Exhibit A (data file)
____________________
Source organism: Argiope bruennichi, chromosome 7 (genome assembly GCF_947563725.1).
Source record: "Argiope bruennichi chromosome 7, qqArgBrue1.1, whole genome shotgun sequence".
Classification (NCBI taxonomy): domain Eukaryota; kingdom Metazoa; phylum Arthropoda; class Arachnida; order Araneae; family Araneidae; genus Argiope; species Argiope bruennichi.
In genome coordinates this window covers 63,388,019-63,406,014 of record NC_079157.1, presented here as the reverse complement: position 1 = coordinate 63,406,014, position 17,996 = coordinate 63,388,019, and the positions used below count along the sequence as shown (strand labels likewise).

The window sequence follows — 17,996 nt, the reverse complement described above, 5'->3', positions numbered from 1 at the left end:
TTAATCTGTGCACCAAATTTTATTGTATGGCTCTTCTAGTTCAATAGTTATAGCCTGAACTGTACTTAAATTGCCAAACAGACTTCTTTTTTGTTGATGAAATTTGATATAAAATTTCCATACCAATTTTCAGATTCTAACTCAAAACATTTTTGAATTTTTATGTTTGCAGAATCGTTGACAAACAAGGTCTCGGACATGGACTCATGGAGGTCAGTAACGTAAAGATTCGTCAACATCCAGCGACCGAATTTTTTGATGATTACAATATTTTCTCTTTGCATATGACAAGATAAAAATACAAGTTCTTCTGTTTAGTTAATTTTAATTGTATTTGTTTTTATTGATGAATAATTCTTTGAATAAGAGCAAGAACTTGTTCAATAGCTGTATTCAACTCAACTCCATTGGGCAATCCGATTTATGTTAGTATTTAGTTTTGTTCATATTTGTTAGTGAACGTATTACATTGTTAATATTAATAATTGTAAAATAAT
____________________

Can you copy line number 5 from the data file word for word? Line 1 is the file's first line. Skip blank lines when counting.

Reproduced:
The window sequence follows — 17,996 nt, the reverse complement described above, 5'->3', positions numbered from 1 at the left end: